TUBAL LIGATION REVERSAL TREATMENT IN INDIA
Women who have had tubal ligations sometimes regret their decision and desire fertility in the future. There are 2 options for fertility after tubal ligation, tubal reversal surgery and in vitro fertilization – IVF. Both of these are reasonable options and how the woman chooses to proceed should be based on an educated consideration of the pros and cons of each.
Most women have their tubes tied before they leave the hospital after they deliver a baby, or they come in for tubal ligation by laparoscopy which is an outpatient surgical procedure done through a scope that goes through the belly button.
Tubal reversal surgery usually requires a laparotomy which is a much larger incision on the abdomen usually approximately 4 to 6 inches in length. Since the skin and all the muscles and other tissues of the abdominal wall must be cut through there is considerably more discomfort and a much longer recovery time following the surgery as compared to a laparoscopic surgery such as with a tubal ligation.
What Are The Success Rates of Tubal Ligation Reversal?
Several factors play a key role in the success rate of tubal ligation reversal. These include :
- The type of tubal ligation procedure originally performed
- The age of the woman at the time she seeks tubal ligation reversal, women over 40 should discuss their personal chances of achieving success with their health care provider before choosing tubal ligation reversal
- The amount of damage caused by the original tubal ligation procedure directly correlates to the possible success of the tubal reversal procedure.
Tubal Reversal Procedures Treatment in india
Before your health care provider can advise you about the potentialfor successful tubal ligation reversal, you will need to provide him with all the facts and records from your tubal ligation procedure. The type of tubal ligation procedure used will determine the best procedure for tubal reversal, and have a major impact on your chance of success.
The tubal ligation reversal procedure uses microsurgery to rejoin the two remaining sections of the fallopian tubes. Certain factors have a direct effect on the potential for a successful tubal reversal procedure. Because the fallopian tube’s diameter varies from one end to the other, the best chance for success occurs when the diameters of the two remaining sections of fallopian tube are almost identical. In cases where the two remaining ends of the tubes are of different diameter (for example, a narrow end of tube close to the uterus is being connected to a wider end near the end of the fallopian tube), success rates for pregnancy are lower.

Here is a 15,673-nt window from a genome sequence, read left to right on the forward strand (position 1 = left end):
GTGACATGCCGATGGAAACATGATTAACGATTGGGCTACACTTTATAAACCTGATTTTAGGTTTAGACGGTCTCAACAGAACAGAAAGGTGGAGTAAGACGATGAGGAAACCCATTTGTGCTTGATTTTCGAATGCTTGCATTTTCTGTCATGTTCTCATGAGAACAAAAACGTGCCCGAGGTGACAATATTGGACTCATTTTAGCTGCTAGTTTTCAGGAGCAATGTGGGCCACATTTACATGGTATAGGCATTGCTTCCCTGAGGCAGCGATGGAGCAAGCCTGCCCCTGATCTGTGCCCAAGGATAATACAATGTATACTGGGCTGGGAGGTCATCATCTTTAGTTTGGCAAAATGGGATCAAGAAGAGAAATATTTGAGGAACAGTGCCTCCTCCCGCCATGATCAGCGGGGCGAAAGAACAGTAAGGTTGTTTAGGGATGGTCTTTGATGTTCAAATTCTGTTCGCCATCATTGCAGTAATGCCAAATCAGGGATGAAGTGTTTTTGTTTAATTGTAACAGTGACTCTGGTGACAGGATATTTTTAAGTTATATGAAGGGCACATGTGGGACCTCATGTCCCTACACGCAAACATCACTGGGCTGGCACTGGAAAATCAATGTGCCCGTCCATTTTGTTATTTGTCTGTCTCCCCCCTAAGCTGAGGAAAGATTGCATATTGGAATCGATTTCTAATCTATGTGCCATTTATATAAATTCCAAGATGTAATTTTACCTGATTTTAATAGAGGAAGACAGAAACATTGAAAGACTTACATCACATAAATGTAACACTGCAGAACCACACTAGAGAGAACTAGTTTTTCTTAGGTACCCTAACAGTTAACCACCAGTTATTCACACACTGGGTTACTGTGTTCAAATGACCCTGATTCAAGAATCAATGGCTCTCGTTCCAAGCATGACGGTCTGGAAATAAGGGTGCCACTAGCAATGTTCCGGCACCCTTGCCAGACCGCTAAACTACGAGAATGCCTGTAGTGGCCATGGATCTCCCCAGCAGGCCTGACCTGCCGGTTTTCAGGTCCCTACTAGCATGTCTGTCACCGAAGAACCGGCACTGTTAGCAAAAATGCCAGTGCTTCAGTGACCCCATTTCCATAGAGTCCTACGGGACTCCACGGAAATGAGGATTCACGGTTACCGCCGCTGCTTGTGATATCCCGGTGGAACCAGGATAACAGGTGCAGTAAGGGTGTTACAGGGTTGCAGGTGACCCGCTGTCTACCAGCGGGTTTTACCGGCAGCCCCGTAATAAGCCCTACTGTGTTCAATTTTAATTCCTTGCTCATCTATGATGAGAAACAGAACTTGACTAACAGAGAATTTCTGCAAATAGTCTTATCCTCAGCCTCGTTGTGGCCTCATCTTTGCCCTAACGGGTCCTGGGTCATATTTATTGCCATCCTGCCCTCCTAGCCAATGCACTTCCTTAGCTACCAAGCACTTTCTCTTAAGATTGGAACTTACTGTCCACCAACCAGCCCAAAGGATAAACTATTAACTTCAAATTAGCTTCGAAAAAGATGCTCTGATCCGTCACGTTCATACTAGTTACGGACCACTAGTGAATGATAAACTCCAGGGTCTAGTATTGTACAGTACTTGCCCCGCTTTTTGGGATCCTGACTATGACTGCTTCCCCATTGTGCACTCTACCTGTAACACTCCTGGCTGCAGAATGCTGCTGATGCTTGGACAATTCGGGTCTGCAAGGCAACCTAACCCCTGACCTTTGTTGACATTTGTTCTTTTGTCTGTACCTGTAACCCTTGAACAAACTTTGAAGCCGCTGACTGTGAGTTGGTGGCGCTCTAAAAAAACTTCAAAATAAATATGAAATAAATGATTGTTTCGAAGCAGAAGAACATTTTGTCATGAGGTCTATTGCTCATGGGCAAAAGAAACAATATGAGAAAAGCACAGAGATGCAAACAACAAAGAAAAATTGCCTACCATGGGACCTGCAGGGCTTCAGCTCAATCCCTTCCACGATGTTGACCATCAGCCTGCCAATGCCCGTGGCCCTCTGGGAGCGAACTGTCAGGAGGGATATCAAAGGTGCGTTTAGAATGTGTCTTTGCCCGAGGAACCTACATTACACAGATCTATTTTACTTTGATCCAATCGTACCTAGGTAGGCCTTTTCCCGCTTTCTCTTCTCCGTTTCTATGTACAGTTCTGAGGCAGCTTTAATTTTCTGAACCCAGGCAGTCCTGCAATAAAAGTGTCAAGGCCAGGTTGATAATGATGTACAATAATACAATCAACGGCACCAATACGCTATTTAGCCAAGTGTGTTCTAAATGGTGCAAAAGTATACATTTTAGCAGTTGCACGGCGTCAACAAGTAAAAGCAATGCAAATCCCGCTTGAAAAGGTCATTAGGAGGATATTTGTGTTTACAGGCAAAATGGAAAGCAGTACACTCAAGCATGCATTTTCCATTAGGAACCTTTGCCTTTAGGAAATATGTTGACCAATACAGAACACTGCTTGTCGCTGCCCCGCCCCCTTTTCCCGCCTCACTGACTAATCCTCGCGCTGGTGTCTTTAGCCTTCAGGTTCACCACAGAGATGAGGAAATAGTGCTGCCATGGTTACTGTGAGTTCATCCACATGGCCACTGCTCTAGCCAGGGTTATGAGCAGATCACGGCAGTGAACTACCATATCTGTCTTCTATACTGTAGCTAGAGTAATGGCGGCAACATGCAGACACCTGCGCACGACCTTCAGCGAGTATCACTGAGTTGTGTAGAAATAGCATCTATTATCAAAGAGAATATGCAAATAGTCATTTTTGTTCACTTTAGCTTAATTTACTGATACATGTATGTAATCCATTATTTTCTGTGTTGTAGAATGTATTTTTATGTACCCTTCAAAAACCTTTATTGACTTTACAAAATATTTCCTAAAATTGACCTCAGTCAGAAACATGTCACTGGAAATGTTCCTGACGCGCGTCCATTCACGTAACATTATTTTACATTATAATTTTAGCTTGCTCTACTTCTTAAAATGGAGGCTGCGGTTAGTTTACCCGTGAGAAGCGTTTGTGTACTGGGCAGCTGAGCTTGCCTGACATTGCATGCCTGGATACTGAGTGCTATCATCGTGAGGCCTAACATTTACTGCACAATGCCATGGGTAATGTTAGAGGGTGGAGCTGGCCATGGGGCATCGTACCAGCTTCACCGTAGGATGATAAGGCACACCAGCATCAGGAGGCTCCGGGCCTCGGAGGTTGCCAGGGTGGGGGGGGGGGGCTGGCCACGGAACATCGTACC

Am I a Candidate for Tubal Reversal?
Not all women who have had a tubal ligation will be able to have the procedure reversed. During your initial assessment for the procedure, your fertility specialist will examine the current health of your fallopian tubes, most likely through laparoscopy. She will also look over the surgery and pathology reports from when you originally had the procedure done.
Your specialist will also consider the following factors : –
- How your tubal ligation was done (whether your fallopian tubes were cut, tied, cauterized or non-surgically blocked)
- At what point in your fallopian tubes the sterilization took place
- Just how much of your fallopian tube is left
- How healthy your fallopian tubes are
- Your age
After the Surgery
After the surgery, you will have to remain in the hospital overnight. This is in order to recover from the anesthetic and to make sure that no complications arise. Some women end up staying in the hospital for up to five days, but this depends upon the speed of your recovery. Total tubal ligation reversal recovery time is usually between four and six weeks.
Tubal reversal surgery is fairly common and is very safe. However, as with any surgical procedure, there is a risk that complications may arise. These complications may include:
- internal or external bleeding
- infection at the incision site
- damage or infection in the surrounding organs
- allergic reactions to anesthetic